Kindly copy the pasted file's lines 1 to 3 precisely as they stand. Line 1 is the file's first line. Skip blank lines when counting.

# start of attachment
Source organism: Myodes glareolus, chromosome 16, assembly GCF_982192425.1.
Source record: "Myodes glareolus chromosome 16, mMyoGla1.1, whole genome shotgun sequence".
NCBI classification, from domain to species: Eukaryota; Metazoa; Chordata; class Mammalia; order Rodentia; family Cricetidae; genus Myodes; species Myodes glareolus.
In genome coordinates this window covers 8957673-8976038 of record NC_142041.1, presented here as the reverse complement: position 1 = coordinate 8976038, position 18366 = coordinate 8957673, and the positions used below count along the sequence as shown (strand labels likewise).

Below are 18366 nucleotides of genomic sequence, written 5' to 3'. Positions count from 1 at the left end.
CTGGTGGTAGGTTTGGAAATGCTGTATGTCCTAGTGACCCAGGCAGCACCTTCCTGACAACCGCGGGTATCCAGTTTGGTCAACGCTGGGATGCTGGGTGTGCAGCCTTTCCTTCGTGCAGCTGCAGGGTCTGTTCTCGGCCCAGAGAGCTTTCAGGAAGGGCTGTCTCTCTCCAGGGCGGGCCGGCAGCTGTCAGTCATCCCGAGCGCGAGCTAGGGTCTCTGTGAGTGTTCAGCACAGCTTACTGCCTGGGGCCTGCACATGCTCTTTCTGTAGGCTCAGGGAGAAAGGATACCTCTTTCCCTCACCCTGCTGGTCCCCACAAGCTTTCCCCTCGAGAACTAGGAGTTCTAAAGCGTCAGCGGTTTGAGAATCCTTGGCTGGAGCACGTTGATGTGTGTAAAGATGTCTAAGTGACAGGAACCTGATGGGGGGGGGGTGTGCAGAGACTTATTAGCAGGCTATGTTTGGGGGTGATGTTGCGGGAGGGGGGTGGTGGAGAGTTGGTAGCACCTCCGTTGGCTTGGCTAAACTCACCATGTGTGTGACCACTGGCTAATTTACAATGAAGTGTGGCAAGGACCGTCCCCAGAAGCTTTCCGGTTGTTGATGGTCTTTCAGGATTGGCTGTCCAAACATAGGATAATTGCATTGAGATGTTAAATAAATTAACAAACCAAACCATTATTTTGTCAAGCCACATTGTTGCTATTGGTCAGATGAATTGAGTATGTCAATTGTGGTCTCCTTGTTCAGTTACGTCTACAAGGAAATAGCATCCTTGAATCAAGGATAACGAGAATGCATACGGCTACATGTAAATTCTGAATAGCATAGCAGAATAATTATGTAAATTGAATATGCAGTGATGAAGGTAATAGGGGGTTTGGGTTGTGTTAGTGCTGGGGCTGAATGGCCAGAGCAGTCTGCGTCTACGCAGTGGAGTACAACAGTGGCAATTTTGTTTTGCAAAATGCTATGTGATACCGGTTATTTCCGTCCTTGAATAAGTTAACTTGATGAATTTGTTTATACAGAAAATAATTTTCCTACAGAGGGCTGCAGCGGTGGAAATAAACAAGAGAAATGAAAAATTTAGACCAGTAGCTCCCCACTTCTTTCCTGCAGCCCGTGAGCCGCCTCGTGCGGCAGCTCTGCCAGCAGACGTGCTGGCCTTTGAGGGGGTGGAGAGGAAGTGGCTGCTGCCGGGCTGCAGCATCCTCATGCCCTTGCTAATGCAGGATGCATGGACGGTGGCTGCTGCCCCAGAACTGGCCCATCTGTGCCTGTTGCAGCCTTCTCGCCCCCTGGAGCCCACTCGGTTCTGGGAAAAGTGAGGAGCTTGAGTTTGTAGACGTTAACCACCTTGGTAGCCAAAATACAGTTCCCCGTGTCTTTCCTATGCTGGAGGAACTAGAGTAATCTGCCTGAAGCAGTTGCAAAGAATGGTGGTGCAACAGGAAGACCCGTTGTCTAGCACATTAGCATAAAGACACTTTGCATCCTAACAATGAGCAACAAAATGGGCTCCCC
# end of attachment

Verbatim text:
Source organism: Myodes glareolus, chromosome 16, assembly GCF_982192425.1.
Source record: "Myodes glareolus chromosome 16, mMyoGla1.1, whole genome shotgun sequence".
NCBI classification, from domain to species: Eukaryota; Metazoa; Chordata; class Mammalia; order Rodentia; family Cricetidae; genus Myodes; species Myodes glareolus.